YouTube Premium just saw its first major price hike in several years, suggesting that even Google is feeling a pinch of the unpredictable economic climate.
From November, the monthly cost of the YouTube Premium family plan – which allows up to six accounts to use the same subscription – will increase from $17.99 to $22.99 in the US and Canada and from £17.99 to £19.99 in the UK . The previous increase means a 30% increase in prices. Australian users whose Premium family plan currently costs $22.99 a month will see no increase, YouTube TechRadar has confirmed.
The jump in monthly costs will affect new and existing users of the YouTube Premium family from November 21, although “old and valued members” who subscribed to the service before its rebranding from YouTube Red will remain on the same subscription plans until April 2023. However, after that, all users will be subject to the same monthly fees.
According to a notification email sent to existing subscribers, YouTube is raising the price of its Family Premium subscription “to continue to deliver great services and features.” The increase represents the first price change for any YouTube Premium tier since 2018.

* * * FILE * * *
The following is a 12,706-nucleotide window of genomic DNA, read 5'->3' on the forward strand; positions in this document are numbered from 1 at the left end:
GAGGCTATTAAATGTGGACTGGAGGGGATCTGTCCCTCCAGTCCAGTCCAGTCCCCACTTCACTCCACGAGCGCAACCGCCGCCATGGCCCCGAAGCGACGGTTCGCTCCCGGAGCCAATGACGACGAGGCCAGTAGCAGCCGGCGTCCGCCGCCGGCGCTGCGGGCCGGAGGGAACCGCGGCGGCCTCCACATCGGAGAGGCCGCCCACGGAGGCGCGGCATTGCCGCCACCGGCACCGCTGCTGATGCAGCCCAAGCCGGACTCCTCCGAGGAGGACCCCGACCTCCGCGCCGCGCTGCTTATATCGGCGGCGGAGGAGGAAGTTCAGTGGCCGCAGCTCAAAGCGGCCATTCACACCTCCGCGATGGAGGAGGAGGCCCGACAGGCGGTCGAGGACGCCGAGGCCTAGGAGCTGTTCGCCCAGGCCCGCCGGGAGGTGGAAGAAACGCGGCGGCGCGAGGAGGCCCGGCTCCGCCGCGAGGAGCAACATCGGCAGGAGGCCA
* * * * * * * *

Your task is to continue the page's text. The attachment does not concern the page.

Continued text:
YouTube’s single-user Premium plans are not affected by the increase at this time – but it seems only a matter of time before similar shocks hit all tiers of the service.
It seems that Google is preparing to react when this finally happens. The company founded M Support page (opens in a new tab) for users wishing to provide feedback on the aforementioned increase in the YouTube Premium family subscription price. Why? Probably to gauge how bad his customers would be if they used the same trick on all subscription levels.
A season of change
The family plan price hike comes after Google’s very public experimentation with what actually constitutes YouTube Premium. The service offers paid subscribers ad-free viewing, background playback, and the ability to download videos for offline use, but in recent months Google has flirted with introducing an in-resolution paywall for free YouTube users – a system that would see 4K video playback available exclusively to Premium subscribers.
Fortunately (at least for non-paying users), Google confirmed in October that it had ended the trial period of the paywall solution. However, if the company decides to raise the price of YouTube Premium across all areas, affected subscribers will hope to get more for their money than with their current Premium package.
For more YouTube-related content, check out our reports on how YouTube is taking account mentions to the next level and why we’re so excited to finally have YouTube widgets on iOS 16 and iPadOS.